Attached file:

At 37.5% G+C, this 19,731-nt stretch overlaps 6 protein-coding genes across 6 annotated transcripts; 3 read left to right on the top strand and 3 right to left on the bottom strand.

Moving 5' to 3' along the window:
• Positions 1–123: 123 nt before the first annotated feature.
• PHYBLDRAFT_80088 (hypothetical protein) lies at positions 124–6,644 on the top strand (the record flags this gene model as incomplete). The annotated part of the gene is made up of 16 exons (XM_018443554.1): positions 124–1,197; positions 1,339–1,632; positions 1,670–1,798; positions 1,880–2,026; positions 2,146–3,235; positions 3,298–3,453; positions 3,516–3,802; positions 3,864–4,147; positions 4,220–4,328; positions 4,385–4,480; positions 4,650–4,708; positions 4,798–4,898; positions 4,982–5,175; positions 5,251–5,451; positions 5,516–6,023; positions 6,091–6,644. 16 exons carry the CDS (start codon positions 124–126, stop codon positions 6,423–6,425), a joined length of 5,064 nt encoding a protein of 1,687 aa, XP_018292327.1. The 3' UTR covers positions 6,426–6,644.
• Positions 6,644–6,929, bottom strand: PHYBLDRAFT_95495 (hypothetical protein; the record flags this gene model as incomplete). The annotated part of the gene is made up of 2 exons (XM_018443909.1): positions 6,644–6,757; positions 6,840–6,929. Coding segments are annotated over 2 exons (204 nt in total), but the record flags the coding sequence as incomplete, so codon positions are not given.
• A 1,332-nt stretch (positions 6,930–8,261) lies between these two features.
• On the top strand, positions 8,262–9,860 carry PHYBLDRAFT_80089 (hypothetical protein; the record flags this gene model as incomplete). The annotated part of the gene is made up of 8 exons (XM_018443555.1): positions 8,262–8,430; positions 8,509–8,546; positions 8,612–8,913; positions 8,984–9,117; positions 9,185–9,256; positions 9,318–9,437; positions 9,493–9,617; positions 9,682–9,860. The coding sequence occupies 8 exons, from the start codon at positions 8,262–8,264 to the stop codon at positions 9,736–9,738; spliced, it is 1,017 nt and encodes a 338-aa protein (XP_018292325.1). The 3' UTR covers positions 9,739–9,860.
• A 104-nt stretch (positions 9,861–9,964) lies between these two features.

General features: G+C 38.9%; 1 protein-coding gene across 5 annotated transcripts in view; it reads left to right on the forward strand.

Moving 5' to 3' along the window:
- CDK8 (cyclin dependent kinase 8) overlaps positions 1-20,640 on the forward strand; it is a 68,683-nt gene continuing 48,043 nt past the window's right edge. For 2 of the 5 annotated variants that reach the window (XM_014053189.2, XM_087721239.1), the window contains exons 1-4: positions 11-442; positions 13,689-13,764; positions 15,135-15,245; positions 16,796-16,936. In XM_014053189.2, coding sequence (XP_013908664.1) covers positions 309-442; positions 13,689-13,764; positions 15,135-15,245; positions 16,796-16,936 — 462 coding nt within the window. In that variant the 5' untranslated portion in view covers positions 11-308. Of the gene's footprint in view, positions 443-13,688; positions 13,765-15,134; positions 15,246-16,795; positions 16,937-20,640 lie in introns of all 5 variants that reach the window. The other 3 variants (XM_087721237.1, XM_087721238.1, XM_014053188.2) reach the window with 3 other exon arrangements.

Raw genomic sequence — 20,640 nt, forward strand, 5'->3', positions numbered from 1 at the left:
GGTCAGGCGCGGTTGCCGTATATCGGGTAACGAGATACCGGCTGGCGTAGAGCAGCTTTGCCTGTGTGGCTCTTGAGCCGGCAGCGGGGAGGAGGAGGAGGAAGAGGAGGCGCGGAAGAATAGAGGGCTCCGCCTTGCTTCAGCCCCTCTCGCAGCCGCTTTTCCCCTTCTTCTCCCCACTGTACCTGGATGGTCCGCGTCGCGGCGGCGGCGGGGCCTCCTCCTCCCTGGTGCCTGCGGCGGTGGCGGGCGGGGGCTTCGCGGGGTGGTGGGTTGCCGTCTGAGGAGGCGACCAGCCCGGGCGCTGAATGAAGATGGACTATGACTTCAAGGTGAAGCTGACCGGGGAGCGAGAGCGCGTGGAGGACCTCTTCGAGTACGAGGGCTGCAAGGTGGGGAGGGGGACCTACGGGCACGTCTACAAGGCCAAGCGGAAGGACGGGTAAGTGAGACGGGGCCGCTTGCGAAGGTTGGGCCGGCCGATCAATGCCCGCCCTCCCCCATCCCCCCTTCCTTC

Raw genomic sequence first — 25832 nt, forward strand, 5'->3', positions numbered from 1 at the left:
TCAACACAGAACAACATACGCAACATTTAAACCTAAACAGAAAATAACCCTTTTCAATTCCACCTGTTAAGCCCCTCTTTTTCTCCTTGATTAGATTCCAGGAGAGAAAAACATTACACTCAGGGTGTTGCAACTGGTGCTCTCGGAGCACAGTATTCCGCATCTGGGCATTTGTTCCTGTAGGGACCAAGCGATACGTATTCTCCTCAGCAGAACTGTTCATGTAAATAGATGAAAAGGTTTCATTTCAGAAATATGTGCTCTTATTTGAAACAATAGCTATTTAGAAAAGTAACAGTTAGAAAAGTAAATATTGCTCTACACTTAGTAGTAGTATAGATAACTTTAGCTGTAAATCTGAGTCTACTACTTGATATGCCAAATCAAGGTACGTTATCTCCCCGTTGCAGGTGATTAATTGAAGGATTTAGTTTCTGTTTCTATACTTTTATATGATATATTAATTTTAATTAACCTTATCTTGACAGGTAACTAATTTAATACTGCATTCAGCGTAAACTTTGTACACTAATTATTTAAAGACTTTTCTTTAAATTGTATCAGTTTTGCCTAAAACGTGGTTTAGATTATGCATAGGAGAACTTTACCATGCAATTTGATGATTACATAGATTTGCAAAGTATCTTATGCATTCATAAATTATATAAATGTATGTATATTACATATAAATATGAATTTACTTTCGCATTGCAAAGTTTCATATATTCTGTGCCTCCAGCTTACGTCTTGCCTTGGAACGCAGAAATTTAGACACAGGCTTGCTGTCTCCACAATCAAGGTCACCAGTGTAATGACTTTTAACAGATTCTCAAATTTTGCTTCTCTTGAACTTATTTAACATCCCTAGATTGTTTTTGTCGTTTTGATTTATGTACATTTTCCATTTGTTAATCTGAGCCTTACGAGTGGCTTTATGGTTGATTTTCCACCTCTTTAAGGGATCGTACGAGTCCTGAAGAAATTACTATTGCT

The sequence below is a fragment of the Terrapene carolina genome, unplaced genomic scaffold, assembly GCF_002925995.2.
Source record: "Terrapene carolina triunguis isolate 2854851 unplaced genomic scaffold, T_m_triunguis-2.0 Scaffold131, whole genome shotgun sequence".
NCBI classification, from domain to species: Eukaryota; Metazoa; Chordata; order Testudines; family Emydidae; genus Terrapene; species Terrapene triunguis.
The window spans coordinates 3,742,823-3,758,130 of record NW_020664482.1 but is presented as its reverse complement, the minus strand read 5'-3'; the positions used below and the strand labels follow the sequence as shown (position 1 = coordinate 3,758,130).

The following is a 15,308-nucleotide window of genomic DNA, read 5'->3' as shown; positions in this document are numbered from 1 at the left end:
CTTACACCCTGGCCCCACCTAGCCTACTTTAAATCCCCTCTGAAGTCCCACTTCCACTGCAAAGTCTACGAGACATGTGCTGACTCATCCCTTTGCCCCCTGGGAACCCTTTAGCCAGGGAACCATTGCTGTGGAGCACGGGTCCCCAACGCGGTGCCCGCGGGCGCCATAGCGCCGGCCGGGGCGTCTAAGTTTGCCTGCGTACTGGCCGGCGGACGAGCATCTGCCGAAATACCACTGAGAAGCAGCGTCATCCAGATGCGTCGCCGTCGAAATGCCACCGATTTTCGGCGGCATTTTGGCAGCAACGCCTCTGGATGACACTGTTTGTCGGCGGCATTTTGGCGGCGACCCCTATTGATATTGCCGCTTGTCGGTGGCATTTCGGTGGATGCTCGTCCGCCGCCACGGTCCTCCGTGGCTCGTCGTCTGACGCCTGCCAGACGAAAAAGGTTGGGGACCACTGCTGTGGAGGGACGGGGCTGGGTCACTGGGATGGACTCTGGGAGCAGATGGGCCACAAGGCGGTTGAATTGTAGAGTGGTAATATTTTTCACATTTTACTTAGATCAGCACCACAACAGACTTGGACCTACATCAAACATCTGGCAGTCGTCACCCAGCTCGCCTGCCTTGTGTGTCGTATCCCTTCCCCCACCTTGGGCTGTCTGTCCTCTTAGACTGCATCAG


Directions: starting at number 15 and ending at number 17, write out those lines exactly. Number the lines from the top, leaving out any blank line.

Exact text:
TCAACACAGAACAACATACGCAACATTTAAACCTAAACAGAAAATAACCCTTTTCAATTCCACCTGTTAAGCCCCTCTTTTTCTCCTTGATTAGATTCCAGGAGAGAAAAACATTACACTCAGGGTGTTGCAACTGGTGCTCTCGGAGCACAGTATTCCGCATCTGGGCATTTGTTCCTGTAGGGACCAAGCGATACGTATTCTCCTCAGCAGAACTGTTCATGTAAATAGATGAAAAGGTTTCATTTCAGAAATATGTGCTCTTATTTGAAACAATAGCTATTTAGAAAAGTAACAGTTAGAAAAGTAAATATTGCTCTACACTTAGTAGTAGTATAGATAACTTTAGCTGTAAATCTGAGTCTACTACTTGATATGCCAAATCAAGGTACGTTATCTCCCCGTTGCAGGTGATTAATTGAAGGATTTAGTTTCTGTTTCTATACTTTTATATGATATATTAATTTTAATTAACCTTATCTTGACAGGTAACTAATTTAATACTGCATTCAGCGTAAACTTTGTACACTAATTATTTAAAGACTTTTCTTTAAATTGTATCAGTTTTGCCTAAAACGTGGTTTAGATTATGCATAGGAGAACTTTACCATGCAATTTGATGATTACATAGATTTGCAAAGTATCTTATGCATTCATAAATTATATAAATGTATGTATATTACATATAAATATGAATTTACTTTCGCATTGCAAAGTTTCATATATTCTGTGCCTCCAGCTTACGTCTTGCCTTGGAACGCAGAAATTTAGACACAGGCTTGCTGTCTCCACAATCAAGGTCACCAGTGTAATGACTTTTAACAGATTCTCAAATTTTGCTTCTCTTGAACTTATTTAACATCCCTAGATTGTTTTTGTCGTTTTGATTTATGTACATTTTCCATTTGTTAATCTGAGCCTTACGAGTGGCTTTATGGTTGATTTTCCACCTCTTTAAGGGATCGTACGAGTCCTGAAGAAATTACTATTGCT

The sequence below is a fragment of the Terrapene carolina genome, unplaced genomic scaffold, assembly GCF_002925995.2.
Source record: "Terrapene carolina triunguis isolate 2854851 unplaced genomic scaffold, T_m_triunguis-2.0 Scaffold131, whole genome shotgun sequence".